Alex Rodriguez shouldn’t have sold his home for $30 million in Miami this past Friday. He should have packed up his belongings, left New York and headed straight for South Beach. He could have kept his $29 million salary for 2013 as a parting gift. After all, this New York Yankees team doesn’t seem to be missing him.
In fact, this edition of the Bronx Bombers is the anti A-Rods, a collection of under appreciated players who do nothing other than come up with big hits. Saturday’s come-from-behind victory against the Tampa Bay Rays highlighted the gritty nature of this team. Down 3-1 in the ninth with two outs and nobody on, the Yankees staged a comeback against closer Fernando Rodney. Lyle Overbay worked a walk, stole second and scored on an excuse me double by Brennan Boesch. Brett Gardner then fell behind in the count before staying back on a change-up and delivering the game-tying single into center field. It was the kind of situation Rodriguez has failed to come through in time and again for the Yankees over the last three years.
Gardner’s single only tied the game, however. Ivan Nova worked himself into trouble in the bottom of the 10th by loading the bases with only one out. He was able to bear down, getting a strikeout and a ground out to escape the jam. That set the stage for Overbay to once again reward GM Brian Cashman for signing him this offseason. He blasted a two-out home run to give the Yankees a lead they wouldn’t relinquish. It was perhaps the best win on the year for the Yankees — a year that has been defined by the fortitude of the players in pinstripes.
It’s almost been refreshing not having Rodriguez in the line-up. There’s been no one linked to steroids, or shouting at players as they tried to catch and infield pop. No Yankee has slapped the glove of an opposing pitcher trying to tag him, or lied on 60 Minutes. And certainly no Yankee has sent a baseball with a message to girls in the stands in an attempt to get their phone numbers. It’s been relatively drama free, and it can’t be a coincidence.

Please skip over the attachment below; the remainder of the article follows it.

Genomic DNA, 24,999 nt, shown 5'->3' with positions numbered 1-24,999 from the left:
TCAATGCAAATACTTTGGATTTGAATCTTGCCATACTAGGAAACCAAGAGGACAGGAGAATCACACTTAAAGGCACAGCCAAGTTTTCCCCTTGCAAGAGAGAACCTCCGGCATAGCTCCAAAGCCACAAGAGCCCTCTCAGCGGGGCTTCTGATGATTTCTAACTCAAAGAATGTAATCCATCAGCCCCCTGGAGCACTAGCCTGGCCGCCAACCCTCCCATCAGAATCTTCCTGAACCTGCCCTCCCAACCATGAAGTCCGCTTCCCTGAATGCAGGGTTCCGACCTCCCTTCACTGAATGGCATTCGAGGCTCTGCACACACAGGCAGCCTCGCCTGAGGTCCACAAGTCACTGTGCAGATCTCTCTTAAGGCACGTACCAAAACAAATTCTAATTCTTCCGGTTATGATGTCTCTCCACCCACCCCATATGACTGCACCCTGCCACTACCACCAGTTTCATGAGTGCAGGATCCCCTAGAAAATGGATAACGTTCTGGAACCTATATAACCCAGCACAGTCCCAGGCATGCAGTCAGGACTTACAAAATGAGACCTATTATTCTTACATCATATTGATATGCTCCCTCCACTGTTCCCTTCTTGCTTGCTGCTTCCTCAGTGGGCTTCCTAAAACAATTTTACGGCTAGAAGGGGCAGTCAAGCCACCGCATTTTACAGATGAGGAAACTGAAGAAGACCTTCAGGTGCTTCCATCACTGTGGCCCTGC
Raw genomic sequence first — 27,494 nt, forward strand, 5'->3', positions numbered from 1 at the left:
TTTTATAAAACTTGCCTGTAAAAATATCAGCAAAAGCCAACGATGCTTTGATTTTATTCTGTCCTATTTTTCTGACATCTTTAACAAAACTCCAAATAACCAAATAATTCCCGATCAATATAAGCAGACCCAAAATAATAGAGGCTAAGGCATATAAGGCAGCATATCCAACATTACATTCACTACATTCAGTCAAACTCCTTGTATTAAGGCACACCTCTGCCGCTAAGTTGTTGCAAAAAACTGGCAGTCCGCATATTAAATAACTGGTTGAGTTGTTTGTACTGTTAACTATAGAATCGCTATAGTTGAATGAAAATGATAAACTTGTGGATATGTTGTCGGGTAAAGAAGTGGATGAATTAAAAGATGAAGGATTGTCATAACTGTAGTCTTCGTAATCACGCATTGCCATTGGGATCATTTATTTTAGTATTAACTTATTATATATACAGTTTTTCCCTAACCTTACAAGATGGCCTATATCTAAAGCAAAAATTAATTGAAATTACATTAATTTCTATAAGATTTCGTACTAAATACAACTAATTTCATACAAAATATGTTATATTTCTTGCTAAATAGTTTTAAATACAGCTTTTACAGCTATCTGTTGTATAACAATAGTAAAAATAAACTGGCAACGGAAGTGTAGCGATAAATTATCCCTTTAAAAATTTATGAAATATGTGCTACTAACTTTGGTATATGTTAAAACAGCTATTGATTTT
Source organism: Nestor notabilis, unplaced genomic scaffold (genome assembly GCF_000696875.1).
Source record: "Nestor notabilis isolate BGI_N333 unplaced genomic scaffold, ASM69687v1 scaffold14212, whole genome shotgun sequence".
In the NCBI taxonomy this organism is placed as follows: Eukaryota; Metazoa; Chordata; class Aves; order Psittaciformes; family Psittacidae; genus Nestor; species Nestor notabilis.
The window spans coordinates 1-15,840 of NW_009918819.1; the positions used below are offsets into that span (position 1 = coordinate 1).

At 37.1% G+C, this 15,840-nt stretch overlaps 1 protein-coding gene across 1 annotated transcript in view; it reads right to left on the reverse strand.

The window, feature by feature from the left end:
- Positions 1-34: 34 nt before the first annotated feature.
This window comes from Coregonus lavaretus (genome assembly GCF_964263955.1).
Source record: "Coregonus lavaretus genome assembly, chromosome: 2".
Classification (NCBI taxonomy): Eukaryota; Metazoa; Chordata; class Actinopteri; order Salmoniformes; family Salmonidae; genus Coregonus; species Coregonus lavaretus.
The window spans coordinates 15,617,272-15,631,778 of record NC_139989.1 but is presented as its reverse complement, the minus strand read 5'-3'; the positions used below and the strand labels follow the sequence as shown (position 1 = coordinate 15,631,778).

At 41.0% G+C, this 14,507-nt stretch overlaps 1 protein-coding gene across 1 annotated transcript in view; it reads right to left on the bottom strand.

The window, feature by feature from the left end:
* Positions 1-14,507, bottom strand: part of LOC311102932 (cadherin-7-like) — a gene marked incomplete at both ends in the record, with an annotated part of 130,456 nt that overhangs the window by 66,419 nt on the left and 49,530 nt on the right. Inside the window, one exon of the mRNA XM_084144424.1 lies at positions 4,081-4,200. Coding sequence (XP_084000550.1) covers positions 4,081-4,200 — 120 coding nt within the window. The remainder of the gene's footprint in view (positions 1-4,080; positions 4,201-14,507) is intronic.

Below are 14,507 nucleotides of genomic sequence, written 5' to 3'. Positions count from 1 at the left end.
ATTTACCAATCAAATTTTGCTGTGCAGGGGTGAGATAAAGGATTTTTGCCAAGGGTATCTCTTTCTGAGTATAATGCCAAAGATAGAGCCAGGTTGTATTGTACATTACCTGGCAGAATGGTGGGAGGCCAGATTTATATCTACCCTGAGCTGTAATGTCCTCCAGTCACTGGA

The Yankees could tolerate his behavior while he was still producing, but since he’s stopped doing that, maybe they’ll stop defending him too. Quite simply, he’s been atrocious in his last three postseasons. His highest batting average in any of his last four postseason series is .190. Mario Mendoza thinks that’s unacceptable. Since winning the World Series in 2009, his combined batting average in three postseasons is .160 … with zero home runs. Mr. October he is not.
The Yankees don’t need him back. But at some point this year, he’ll carry his bags and his baggage into the Yankee locker room, sending someone who contributed to the Yankees incredible start back to the minors. It could be Overbay or perhaps Jayson Nix. But regardless of who it is, the chemistry of the Yankee clubhouse will be changed.
Hopefully this time off has changed him and made him more aware of his baseball mortality. The days of being the best baseball player on the planet are long gone, replaced by injuries and innuendo. He might reinvent himself and perform well in the second half of the season, but ask yourself this Yankee fans: In October, with the game on the line, do you want Rodriguez batting in a clutch situation?
Or would you rather have him watching it from a $30 million dollar house in Miami?